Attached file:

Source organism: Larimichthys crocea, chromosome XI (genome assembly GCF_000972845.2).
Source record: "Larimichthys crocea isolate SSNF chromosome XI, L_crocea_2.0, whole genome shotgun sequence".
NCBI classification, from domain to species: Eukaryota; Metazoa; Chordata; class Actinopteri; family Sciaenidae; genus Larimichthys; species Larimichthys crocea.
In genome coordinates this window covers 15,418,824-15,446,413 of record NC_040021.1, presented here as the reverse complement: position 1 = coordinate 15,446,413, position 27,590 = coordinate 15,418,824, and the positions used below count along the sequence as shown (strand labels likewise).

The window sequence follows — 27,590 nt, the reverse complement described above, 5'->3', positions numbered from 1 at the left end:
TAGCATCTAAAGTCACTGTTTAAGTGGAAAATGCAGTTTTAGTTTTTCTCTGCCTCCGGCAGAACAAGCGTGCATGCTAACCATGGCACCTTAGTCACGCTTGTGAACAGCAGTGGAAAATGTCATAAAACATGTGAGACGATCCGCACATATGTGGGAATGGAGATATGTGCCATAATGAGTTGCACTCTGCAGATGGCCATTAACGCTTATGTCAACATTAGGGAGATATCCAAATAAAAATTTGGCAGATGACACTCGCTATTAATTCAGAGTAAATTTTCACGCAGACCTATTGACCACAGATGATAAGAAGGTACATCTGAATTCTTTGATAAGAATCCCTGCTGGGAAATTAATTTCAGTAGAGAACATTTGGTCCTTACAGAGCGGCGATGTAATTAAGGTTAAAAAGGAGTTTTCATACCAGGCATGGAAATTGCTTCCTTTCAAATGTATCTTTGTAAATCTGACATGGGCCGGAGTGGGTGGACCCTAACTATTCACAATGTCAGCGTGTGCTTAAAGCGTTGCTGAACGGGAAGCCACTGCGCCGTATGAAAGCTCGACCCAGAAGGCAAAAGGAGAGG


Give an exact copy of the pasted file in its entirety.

Source organism: Larimichthys crocea, chromosome XI (genome assembly GCF_000972845.2).
Source record: "Larimichthys crocea isolate SSNF chromosome XI, L_crocea_2.0, whole genome shotgun sequence".
NCBI classification, from domain to species: Eukaryota; Metazoa; Chordata; class Actinopteri; family Sciaenidae; genus Larimichthys; species Larimichthys crocea.
In genome coordinates this window covers 15,418,824-15,446,413 of record NC_040021.1, presented here as the reverse complement: position 1 = coordinate 15,446,413, position 27,590 = coordinate 15,418,824, and the positions used below count along the sequence as shown (strand labels likewise).

The window sequence follows — 27,590 nt, the reverse complement described above, 5'->3', positions numbered from 1 at the left end:
TAGCATCTAAAGTCACTGTTTAAGTGGAAAATGCAGTTTTAGTTTTTCTCTGCCTCCGGCAGAACAAGCGTGCATGCTAACCATGGCACCTTAGTCACGCTTGTGAACAGCAGTGGAAAATGTCATAAAACATGTGAGACGATCCGCACATATGTGGGAATGGAGATATGTGCCATAATGAGTTGCACTCTGCAGATGGCCATTAACGCTTATGTCAACATTAGGGAGATATCCAAATAAAAATTTGGCAGATGACACTCGCTATTAATTCAGAGTAAATTTTCACGCAGACCTATTGACCACAGATGATAAGAAGGTACATCTGAATTCTTTGATAAGAATCCCTGCTGGGAAATTAATTTCAGTAGAGAACATTTGGTCCTTACAGAGCGGCGATGTAATTAAGGTTAAAAAGGAGTTTTCATACCAGGCATGGAAATTGCTTCCTTTCAAATGTATCTTTGTAAATCTGACATGGGCCGGAGTGGGTGGACCCTAACTATTCACAATGTCAGCGTGTGCTTAAAGCGTTGCTGAACGGGAAGCCACTGCGCCGTATGAAAGCTCGACCCAGAAGGCAAAAGGAGAGG